You’ve probably heard this familiar statistic: one in four women has experienced domestic violence. But what knowledge should you know to truly understand what survivors go through? To stand with survivors, ensuring that we create a culture where they are supported, believed and protected, it’s essential that we listen to their experiences and gain a nuanced understanding of the ways they’re marginalized.
For example, did you know that teens in abusive relationships are more likely to struggle academically? If we think about the many ways this has consequences in the lives of California’s youth, one solution becomes clear—school policies should address adolescent dating abuse and offer support to those who are affected by it.
The more specific information we know about survivors’ experiences, the more communities can rally around these types of solutions. It’s the responsibility of advocates in the movement to end domestic violence to create those learning opportunities, and provide Californians with the tools they need to engage one another in conversations—whether it be with educators, elected officials, friends or family. At the California Partnership to End Domestic Violence, we’re proud to present the campaign In October, the Golden State Turns Purple—a series of social media activities that give insight into the most important issues our movement is facing today. Each week, we’ll go in-depth into following themes:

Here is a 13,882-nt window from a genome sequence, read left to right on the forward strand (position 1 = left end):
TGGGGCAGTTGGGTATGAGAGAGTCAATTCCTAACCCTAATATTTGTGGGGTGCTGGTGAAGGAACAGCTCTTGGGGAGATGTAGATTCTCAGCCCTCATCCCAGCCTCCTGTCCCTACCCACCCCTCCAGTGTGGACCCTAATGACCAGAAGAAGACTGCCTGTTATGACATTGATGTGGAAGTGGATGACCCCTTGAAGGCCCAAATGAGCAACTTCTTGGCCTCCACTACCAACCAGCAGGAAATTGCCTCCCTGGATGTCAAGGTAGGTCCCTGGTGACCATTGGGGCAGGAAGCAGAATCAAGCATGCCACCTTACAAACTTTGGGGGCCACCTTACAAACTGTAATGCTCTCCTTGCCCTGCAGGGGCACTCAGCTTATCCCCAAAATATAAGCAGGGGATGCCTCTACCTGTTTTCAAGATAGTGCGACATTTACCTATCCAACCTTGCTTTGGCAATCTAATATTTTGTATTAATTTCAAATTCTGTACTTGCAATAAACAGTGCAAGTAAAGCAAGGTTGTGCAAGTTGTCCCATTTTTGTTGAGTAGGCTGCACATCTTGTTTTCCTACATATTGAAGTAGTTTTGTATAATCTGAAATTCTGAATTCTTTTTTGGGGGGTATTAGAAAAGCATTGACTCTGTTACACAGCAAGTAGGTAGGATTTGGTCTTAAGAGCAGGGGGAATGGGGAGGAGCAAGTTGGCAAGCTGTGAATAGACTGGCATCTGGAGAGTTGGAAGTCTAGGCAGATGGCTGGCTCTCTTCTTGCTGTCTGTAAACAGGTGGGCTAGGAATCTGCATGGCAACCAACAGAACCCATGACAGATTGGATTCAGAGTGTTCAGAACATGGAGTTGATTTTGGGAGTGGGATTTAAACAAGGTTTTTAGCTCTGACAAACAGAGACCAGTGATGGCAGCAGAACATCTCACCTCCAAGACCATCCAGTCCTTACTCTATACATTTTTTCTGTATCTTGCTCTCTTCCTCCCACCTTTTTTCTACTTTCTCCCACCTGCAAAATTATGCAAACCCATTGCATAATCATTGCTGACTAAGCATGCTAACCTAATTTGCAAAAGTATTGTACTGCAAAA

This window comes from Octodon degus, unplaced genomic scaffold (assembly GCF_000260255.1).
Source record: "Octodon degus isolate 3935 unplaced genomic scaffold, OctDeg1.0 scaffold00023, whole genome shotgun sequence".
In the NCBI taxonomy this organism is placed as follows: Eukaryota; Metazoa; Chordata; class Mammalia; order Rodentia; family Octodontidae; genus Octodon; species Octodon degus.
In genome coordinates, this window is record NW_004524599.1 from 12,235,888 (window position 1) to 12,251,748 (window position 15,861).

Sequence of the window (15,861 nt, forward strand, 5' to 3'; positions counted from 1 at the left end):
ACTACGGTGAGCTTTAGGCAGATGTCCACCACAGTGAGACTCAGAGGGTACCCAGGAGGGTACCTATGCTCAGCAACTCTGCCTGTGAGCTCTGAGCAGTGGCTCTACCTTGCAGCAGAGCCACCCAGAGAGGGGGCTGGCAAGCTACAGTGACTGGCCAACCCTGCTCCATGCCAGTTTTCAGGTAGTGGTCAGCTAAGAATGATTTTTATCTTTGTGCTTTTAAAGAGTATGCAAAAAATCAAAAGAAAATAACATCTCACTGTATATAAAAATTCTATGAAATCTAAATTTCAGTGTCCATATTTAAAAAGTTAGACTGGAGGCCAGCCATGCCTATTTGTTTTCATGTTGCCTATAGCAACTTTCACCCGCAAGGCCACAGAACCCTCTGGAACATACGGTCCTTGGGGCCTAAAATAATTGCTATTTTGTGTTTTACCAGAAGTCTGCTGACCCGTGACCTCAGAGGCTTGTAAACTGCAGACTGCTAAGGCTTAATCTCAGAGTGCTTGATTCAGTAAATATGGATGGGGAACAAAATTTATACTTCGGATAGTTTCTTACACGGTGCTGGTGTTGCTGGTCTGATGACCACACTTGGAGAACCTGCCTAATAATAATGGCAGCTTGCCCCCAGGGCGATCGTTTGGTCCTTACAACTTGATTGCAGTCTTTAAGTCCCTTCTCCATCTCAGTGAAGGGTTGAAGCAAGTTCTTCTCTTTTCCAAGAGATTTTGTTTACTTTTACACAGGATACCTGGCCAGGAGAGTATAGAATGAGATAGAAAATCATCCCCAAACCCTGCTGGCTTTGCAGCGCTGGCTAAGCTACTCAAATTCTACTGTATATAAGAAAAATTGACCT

- Weeks 1 & 2: Social Norms Contributing to Domestic Violence
- Week 3: Domestic Violence at the Intersections: Race & Immigration
- Week 4: Domestic Violence in the 21st Century: Financial & Technology Abuse
- Week 5: Prevention & Intervention Approaches
We’re hosting live Periscope chats with our members and social justice allies each week, because we know how important it is to meet people who work on behalf of survivors every day. They’ll provide key context into our movement’s place in the broader struggle for social justice, and why we can’t ignore the barriers that exist for immigrants and people of color.
Social media is changing everything for advocates, allowing us to expand our reach like never before. When someone sees an image like this pop up in their newsfeed, they might just share it with a friend or volunteer for their local domestic violence organization.
These small actions make a big difference. To us, turning the Golden State Purple means learning about survivors’ experiences and root causes of domestic violence, thinking critically, and being resolute to take action.
Get involved in each day of our Domestic Violence Awareness Month calendar, get the facts, and join the conversation. We need your voice to end domestic violence in California.